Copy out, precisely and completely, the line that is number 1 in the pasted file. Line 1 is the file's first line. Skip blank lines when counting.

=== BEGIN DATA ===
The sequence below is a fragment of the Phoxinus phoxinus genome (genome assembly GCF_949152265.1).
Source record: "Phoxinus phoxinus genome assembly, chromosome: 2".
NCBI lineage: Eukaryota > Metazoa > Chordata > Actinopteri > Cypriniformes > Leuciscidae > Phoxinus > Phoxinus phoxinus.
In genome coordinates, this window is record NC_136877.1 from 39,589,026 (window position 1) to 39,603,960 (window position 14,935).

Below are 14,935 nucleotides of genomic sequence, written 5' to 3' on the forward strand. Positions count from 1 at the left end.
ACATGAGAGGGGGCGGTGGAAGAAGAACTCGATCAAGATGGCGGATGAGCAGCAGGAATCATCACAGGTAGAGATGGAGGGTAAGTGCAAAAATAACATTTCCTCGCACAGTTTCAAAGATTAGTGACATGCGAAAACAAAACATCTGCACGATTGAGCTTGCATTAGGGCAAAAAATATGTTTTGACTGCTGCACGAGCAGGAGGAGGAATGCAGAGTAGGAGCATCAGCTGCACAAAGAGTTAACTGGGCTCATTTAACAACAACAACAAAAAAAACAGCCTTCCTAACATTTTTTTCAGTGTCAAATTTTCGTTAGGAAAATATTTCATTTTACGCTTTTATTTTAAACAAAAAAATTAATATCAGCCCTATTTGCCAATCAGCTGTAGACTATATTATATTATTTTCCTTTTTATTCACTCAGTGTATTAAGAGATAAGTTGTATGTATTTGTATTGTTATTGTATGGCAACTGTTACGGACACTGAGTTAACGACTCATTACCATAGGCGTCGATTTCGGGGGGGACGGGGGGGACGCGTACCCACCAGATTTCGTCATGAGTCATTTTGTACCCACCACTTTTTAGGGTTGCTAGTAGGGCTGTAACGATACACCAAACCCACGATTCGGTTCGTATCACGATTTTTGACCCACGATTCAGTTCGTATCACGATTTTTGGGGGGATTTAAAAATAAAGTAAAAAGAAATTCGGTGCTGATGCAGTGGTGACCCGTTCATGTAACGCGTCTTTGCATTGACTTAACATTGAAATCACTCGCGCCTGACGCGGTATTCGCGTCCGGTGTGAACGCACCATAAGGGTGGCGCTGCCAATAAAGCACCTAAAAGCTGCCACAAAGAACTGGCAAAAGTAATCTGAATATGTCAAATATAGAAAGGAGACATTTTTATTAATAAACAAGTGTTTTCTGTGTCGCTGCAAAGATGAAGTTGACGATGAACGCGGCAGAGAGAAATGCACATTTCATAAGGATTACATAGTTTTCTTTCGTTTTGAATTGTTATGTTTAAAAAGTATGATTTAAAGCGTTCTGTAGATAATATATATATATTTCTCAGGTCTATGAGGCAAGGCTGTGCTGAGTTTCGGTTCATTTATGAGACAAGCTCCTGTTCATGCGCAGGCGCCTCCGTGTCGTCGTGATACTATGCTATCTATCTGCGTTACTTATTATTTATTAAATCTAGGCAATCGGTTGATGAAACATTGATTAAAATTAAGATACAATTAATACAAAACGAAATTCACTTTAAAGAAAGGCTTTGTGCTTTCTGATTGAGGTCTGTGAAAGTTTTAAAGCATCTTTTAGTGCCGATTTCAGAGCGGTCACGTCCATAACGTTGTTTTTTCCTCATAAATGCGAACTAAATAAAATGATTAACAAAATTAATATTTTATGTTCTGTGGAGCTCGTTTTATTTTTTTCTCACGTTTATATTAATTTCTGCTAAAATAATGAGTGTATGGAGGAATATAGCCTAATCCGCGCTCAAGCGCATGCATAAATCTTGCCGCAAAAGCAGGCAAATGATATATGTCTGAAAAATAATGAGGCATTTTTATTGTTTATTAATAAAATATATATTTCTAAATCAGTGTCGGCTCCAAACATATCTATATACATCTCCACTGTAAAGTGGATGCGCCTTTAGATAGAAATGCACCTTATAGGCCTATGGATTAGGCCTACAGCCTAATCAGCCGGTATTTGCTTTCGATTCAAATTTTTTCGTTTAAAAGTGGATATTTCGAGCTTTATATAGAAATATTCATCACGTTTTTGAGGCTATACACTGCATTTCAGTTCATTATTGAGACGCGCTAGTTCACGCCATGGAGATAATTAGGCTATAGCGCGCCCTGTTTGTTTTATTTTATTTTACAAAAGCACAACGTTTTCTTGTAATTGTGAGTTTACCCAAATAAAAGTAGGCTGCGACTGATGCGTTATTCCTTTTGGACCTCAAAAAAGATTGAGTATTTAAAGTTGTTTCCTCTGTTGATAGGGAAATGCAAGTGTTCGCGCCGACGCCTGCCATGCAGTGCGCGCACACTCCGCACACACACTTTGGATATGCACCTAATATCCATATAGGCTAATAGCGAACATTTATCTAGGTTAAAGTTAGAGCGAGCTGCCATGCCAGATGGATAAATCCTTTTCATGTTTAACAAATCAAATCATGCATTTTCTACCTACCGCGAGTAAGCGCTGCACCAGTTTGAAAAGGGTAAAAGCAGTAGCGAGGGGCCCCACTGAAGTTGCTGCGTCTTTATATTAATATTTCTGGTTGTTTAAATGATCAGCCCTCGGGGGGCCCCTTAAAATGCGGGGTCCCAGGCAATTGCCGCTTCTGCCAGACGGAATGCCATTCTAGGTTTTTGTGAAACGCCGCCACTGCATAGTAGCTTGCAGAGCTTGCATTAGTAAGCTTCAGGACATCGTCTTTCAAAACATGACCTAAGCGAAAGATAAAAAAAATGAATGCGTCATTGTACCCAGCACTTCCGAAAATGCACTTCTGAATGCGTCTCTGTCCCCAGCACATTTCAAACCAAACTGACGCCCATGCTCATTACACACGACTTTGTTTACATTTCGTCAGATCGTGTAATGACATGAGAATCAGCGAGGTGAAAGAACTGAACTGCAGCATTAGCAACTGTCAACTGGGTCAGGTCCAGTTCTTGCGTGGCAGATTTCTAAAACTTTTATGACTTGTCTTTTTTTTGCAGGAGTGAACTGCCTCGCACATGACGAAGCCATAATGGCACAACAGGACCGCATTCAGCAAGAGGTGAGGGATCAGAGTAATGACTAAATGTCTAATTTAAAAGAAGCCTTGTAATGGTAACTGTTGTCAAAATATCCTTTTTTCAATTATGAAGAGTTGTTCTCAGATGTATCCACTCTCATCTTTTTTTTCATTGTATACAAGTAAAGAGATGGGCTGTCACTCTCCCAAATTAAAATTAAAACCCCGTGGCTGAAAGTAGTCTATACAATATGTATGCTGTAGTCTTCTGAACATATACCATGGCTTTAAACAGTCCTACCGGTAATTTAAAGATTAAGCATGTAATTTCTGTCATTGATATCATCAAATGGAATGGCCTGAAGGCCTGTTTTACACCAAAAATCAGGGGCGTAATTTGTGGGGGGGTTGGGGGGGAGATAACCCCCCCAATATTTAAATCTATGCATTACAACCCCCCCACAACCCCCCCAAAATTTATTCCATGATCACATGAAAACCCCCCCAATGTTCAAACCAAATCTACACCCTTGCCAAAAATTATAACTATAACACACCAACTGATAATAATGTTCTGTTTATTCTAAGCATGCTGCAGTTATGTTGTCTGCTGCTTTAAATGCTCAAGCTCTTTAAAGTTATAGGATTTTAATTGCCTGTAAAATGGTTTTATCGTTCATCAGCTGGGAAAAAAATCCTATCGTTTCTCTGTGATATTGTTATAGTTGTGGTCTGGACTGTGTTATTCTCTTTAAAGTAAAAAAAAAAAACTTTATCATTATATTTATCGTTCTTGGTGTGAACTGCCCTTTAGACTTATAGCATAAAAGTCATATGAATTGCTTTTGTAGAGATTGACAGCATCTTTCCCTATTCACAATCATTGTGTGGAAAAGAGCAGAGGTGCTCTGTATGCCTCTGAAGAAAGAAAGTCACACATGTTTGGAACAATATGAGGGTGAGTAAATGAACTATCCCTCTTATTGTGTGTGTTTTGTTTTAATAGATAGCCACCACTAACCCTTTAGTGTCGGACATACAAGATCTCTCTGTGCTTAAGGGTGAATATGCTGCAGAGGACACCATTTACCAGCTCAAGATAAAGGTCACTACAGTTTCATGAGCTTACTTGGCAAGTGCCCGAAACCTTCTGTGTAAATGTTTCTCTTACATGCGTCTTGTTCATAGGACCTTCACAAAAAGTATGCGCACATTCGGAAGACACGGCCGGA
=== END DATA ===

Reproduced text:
The sequence below is a fragment of the Phoxinus phoxinus genome (genome assembly GCF_949152265.1).